Portugal Part 3: Processing

The highest grade cork is taken in strips to become cork stoppers at a factory near Porto. Lower grade cork is chipped and brought to this processing centre, where it is condensed in preparation for transport to manufacturing facilities. There are mountains of fist sized chunks of cork everywhere and this is how the process begins. The chunks of cork are loaded onto a conveyor system where they are reduced to granules. The granulated cork eventually reaches one of the many steel autoclaves that are infused with steam heated to around 300 degrees celsius. Trapped in the pressurised chambers for twenty minutes or so the granules explode, expanding to four times their original size. This increases the density of the blocks being formed but also releases the corks natural resin which acts as a binding agent, effectively gluing the granules together. When the autoclave is opened it reveals two perfectly formed bales of dark brown cork, burning embers twinkling and still steaming. They are automatically pushed out of the forming chamber onto a trolly system which transfers them to the next area to be cooled, cut, finished and packed.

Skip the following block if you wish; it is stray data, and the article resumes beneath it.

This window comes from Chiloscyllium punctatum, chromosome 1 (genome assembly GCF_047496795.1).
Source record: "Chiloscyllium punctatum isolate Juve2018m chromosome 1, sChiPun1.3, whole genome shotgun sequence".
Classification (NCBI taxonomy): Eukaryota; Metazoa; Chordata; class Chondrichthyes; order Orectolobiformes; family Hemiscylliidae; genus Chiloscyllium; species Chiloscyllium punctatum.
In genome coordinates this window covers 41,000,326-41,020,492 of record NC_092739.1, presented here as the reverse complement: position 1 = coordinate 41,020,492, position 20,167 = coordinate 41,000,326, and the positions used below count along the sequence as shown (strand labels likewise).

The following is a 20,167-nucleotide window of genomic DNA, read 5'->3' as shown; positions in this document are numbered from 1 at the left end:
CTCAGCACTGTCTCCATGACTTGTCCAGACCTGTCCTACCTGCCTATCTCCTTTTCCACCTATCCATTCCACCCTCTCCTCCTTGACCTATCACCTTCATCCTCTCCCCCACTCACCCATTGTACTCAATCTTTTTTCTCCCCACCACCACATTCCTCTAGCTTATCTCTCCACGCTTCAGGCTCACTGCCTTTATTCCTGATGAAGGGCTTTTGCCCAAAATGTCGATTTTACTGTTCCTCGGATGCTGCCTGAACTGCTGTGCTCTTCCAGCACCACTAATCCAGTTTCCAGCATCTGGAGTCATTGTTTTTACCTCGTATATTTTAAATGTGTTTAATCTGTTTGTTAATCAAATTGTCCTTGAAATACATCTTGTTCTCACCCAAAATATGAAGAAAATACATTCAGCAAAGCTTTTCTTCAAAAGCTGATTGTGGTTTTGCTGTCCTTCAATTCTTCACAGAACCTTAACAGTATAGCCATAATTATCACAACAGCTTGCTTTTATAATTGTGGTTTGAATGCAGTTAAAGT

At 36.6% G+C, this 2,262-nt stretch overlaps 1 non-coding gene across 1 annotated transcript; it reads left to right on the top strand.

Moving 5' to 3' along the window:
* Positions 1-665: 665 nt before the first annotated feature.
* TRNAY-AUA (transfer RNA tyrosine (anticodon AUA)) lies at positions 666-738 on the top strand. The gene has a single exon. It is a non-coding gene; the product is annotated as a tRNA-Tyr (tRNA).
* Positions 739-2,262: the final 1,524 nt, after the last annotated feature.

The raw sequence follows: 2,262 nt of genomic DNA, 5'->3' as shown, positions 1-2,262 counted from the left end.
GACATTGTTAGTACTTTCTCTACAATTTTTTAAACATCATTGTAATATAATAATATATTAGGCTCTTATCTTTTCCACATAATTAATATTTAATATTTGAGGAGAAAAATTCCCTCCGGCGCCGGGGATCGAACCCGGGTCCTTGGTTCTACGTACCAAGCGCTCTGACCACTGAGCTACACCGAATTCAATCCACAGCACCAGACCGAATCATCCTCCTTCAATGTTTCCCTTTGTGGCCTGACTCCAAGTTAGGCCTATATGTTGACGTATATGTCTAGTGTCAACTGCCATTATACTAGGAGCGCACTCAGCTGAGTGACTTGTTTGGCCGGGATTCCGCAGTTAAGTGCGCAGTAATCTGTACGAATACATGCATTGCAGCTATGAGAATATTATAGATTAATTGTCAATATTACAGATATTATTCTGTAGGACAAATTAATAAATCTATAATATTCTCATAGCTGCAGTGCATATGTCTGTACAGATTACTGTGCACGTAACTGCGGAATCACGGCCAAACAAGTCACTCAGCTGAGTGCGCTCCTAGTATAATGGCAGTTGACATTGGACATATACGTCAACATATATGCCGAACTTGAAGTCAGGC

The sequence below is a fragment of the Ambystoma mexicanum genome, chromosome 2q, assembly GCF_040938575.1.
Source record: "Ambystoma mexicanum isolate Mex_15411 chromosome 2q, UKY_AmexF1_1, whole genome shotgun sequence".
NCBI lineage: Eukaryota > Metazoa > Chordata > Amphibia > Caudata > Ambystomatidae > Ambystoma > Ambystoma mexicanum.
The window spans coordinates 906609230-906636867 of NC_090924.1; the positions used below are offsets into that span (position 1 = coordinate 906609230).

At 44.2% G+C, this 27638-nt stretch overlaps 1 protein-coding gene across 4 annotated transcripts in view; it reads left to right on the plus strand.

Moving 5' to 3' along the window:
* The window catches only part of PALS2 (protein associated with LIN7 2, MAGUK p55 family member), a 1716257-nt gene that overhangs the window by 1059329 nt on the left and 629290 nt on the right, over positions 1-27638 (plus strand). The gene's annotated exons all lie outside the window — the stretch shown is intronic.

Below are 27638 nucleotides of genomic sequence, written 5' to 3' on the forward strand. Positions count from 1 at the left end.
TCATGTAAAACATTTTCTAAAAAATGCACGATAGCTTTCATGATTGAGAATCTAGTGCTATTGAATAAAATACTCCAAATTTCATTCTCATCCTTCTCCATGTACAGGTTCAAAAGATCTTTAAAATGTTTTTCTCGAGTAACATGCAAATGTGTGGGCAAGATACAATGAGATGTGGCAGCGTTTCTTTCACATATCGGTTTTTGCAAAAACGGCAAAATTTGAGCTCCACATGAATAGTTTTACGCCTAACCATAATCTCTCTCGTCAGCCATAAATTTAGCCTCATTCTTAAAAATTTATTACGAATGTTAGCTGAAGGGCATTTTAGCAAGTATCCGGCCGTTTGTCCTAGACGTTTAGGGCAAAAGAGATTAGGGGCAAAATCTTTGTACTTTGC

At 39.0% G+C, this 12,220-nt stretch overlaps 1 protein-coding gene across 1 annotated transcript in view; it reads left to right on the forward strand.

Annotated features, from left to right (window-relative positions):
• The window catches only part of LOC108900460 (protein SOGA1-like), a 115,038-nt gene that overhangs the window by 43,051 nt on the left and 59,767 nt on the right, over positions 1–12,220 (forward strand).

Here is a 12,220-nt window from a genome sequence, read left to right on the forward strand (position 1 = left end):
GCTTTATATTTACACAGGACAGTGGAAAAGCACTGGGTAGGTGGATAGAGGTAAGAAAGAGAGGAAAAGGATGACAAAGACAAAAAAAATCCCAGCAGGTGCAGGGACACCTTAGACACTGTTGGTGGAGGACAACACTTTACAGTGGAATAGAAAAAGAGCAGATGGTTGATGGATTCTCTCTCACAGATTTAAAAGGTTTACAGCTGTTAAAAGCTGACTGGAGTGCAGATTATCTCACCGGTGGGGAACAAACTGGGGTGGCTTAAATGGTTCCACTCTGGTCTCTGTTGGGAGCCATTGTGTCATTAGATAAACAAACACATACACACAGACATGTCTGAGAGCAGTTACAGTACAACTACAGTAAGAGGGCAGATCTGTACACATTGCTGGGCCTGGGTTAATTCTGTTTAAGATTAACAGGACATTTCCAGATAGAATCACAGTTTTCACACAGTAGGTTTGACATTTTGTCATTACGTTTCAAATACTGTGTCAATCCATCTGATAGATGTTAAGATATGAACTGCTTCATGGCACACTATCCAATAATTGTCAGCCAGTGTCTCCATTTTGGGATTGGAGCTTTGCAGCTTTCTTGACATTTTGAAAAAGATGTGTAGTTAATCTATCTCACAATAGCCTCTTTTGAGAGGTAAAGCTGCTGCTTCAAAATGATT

As we were making our way through the facility we had been shown a giant furnace; loaded with scrap cork it burns at about 900 degrees celsius. Not only does this furnace provide heat to produce steam for the autoclaves, it also accounts for approximately 90% of the processing centres power generation. The cork it burns has absorbed so much Carbon Dioxide over the course of its life that burning it doesn’t actually emit any new Carbon into the atmosphere. This is typical of the ingenuity of the cork production process, the material is so precious as an export that they daren’t waste a grain.

At AJOTO we care deeply about using materials appropriately and not frivolously. Seeing the source of a material and meeting the people who put so much effort into extracting and processing it only heightened our sense of responsibility. It is crucial to us that the items we create last a long time, if for no other reason than as a testament to the amount of effort at every level that goes into producing them.